27 August, 2009

Two Hour Parking

Here's a policy decision I just can't seem to agree with. La Crosse isn't big. It isn't a teeming metropolitan shopping Mecca. There are, however, more people than there is downtown. Downtown shops and hangouts are frequented by very nearly the same people all the time. I mean, just look at us.

And yet, the police are stepping up enforcement of two-hour parking by enacting an electronic tagging system of monitoring those spaces. Business owners have apparently been clamoring for more strict enforcement in the name of freeing up parking for customers. I don't entirely get it.

I spend a lot of time in the downtown area, and at all different times of day. There are two parking ramps quite centrally located--albeit one is taken up for the first few floors by private hotel parking. The whole area is about 5 blocks long down 3rd and 4th streets, and roughly the same wide by Main, State, and Cass. After that? There's nothing to see, do, or buy. When I head downtown, I am able to find a good parking spot near my destination--on the street--with little effort. Maybe 40% of the time I have to loop around and look on a different street that is perhaps a block away from where I'm going. Not too shabby. Certain streets fill up at certain times. Pearl Street is hugely busy around 12, but clears out shortly after 1 rolls around. Depending on the night, the streets are full of bar goers, and if you didn't walk or come down early, you'll probably be parking in the ramps. Big deal.

My issue with the policy is really with the assumption that by not having open parking spots immediately in front of your shop, you're somehow losing business left and right. This is highlighted by the ordinance that states cars may only be parked for two hours a day (in areas marked as such) on the same city block. If I'm parked at the end of the street, and move my car back one spot after my two hours, that's illegal. If I, however, pull my car around the corner one spot, I'm on a new street and in the clear. This is asinine to me.

When I think to myself, "oh shit, I've got to move my car!" One of two things happens. 1, I go out and find plenty of parking along the same stretch I've already been on--in which case all the stores have their frontages open ANYWAY. Or, 2, I drive around a block or two and hit up a new spot or the ramp. Elliot deftly points out that in the time it takes to circle the block, one could easily park in the King Street ramp and walk to the coffee shop, so there's really not much of a difference.

I guess I'm looking at this from the angle that when there's parking downtown, there's parking. Great. It's slow, people are at work, it's either not yet lunch or it has already passed, and the people who are there just to tour Greater La Crosse go untroubled. When there's no parking on the streets downtown, you go to the ramp, or circle the Pearl Street or Main Street blocks, and you undoubtedly find a spot in short order. In this case, everyone's downtown, business is booming, and everyone's happy.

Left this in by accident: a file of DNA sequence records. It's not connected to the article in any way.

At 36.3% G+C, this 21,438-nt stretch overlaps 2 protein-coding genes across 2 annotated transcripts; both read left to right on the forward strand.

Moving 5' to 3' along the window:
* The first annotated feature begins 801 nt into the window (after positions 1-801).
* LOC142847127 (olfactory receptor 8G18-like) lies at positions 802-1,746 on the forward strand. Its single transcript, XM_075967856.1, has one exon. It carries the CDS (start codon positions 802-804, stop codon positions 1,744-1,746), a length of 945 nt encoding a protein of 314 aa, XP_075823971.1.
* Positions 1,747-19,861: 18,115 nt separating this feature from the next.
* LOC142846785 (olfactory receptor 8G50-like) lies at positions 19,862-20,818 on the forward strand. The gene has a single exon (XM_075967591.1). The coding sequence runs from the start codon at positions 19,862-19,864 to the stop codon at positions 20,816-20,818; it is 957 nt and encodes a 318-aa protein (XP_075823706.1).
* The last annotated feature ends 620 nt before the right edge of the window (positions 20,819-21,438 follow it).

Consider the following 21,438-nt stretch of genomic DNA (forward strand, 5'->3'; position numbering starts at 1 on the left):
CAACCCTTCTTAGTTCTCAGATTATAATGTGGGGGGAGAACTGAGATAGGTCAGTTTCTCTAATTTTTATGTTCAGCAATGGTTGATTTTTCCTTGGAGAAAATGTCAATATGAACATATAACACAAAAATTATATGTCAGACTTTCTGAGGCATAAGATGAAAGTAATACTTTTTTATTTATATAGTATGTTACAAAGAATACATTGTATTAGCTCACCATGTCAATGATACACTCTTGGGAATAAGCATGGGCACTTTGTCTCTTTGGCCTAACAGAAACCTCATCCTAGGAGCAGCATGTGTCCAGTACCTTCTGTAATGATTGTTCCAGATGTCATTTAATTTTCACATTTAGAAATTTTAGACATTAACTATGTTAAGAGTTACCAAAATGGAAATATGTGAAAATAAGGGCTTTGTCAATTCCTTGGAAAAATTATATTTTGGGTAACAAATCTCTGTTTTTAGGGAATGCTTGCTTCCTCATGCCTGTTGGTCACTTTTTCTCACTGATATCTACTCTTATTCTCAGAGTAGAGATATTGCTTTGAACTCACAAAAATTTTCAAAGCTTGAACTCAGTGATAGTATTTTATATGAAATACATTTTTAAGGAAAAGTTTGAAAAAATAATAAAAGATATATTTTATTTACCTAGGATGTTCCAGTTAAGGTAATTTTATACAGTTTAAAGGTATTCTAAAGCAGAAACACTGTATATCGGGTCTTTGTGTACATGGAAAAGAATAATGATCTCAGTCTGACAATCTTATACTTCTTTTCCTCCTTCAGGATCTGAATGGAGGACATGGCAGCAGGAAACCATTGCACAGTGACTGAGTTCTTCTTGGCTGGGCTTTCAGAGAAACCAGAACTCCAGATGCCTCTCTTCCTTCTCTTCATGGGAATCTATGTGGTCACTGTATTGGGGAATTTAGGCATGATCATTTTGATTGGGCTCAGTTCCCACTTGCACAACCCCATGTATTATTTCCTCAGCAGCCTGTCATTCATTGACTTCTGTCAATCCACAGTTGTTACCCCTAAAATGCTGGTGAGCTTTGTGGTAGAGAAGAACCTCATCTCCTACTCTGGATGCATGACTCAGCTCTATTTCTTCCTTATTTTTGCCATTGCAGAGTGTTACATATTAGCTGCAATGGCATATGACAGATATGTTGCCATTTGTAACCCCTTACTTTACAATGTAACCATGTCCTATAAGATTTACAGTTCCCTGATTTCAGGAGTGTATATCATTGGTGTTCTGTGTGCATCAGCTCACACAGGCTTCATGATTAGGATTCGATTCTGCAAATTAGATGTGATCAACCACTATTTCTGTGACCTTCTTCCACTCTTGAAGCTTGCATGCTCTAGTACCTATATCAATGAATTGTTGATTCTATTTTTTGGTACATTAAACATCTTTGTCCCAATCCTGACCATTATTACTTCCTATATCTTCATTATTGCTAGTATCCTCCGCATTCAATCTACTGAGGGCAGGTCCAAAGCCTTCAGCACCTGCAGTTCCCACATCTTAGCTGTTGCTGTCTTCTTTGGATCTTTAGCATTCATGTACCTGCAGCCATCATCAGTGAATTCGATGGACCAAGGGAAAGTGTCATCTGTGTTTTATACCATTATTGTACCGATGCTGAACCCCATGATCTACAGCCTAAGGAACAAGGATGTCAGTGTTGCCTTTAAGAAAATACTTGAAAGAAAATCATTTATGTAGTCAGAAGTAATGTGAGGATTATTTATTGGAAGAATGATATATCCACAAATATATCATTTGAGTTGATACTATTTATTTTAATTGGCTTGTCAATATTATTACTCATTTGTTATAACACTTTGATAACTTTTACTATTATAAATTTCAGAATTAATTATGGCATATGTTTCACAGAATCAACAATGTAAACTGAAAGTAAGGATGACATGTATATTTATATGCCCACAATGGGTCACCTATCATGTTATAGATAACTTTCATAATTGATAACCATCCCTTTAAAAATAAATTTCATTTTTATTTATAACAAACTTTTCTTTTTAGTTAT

I cannot seriously think that people who arrive at their destination but find the one spot immediately in front of the store occupied give up all hope and desire of shopping that day and go home. The policy is just inefficient and buying new equipment potentially wasteful. Rather than spend the money, they should just consistently apply the current rules so that the new, higher fines actually pose a deterrent--not to mention earn more money for the city until people figure out not to break the parking ordinance.

6 comments:

Elliot said...

I thought the whole point was that this new system would be a more efficient way of applying the current rules, thus raising revenue.

I am, in general, in favor of reducing the amount that parking is subsidized, especially in downtown areas. The effects of "free" parking in downtown areas are much more apparent in larger metropolitan centers, but I think even in La Crosse if you saw marginally higher prices for parking (in money or time spent moving your car) you would see an increase in the number of people that choose to walk, or ride their bikes, thus decreasing traffic and opening up even more parking.

That said, I am not sure why there is any "free" parking in the downtown area. It seems like it would be much more efficient to meter almost all of the streets, and charge for the main parking garages, rather than waste police time taking down people's license plates all day.

It also annoys me that the title of this article is so one sided. Parking will indeed get harder for some dbags (= us) who sit downtown for hours of every day. But it will get easier for other types of people, who are running errands for less than two hours and who will find it easier to find a spot closer to their destinations.

spencer said...